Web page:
Police have found human remains in the burned-out home of the New York state ex-convict who killed two firefighters and believe the victim is the gunman's sister.
Police Chief Gerald Pickering said on Tuesday the remains were found in the charred house that 62-year-old William Spengler shared with his 67-year-old sister, Cheryl. A medical examiner will need to determine the identity.
Police say Spengler armed himself with a revolver, shotgun and military-style rifle before he set his house on fire to lure first responders into a pre-dawn death trap on Christmas Eve.
Pickering says Spengler "was equipped to go to war".
Spengler killed himself as seven houses burned around him. A friend said Spengler hated his sister, but police say a motive has not been determined.
It was revealed by police earlier on Tuesday that Spengler also left a typewritten note saying he wanted to burn down his neighbourhood and "do what I like doing best, killing people".
The two to three-page note left by Spengler did not give a motive for the shootings, Pickering said.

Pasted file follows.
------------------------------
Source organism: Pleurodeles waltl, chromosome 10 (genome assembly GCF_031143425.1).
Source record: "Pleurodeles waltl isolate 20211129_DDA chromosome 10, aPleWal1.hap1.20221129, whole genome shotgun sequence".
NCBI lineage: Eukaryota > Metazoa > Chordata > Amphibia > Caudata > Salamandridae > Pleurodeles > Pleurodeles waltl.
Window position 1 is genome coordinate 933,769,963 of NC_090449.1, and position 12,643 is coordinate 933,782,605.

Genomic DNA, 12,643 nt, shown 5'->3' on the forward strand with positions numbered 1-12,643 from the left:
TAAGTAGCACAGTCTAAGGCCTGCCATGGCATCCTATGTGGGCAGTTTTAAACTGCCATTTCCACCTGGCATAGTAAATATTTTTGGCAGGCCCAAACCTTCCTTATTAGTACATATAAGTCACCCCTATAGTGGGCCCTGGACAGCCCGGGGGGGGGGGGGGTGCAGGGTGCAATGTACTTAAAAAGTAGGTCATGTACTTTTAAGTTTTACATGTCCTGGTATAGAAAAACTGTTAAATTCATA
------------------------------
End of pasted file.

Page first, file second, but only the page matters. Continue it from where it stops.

He declined to divulge the note's full content or say where it was found, but he read one line from it: "I still have to get ready to see how much of the neighbourhood I can burn down and do what I like doing best, killing people."
Spengler served 17 years in prison for the 1980 hammer killing of his grandmother.
The dead men were identified as police Lieutenant Michael Chiapperini, 43, the Webster Police Department's public information officer; and 19-year-old Tomasz Kaczowka, also an emergency dispatcher.
Pickering described Chiapperini as a "lifetime firefighter" with nearly 20 years in the department, and he called Kaczowka a "tremendous young man".
The two wounded firefighters, Joseph Hofstetter and Theodore Scardino, were in stable condition on Tuesday, the chief said. Both were awake and alert and are expected to recover.
Authorities said Spengler had not done anything to bring himself to their attention since his parole.
As a convicted felon, he was not allowed to possess weapons. Monroe County District Attorney Sandra Doorley said Spengler led a very quiet life after he got out of prison.
A friend said Spengler hated his sister. Roger Vercruysse lived next door and recalled a man who doted on his mother.
"He loved his mama to death," said Vercruysse, who last saw his friend about six months ago.
Vercruysse also said Spengler "couldn't stand his sister" and "stayed on one side of the house and she stayed on the other".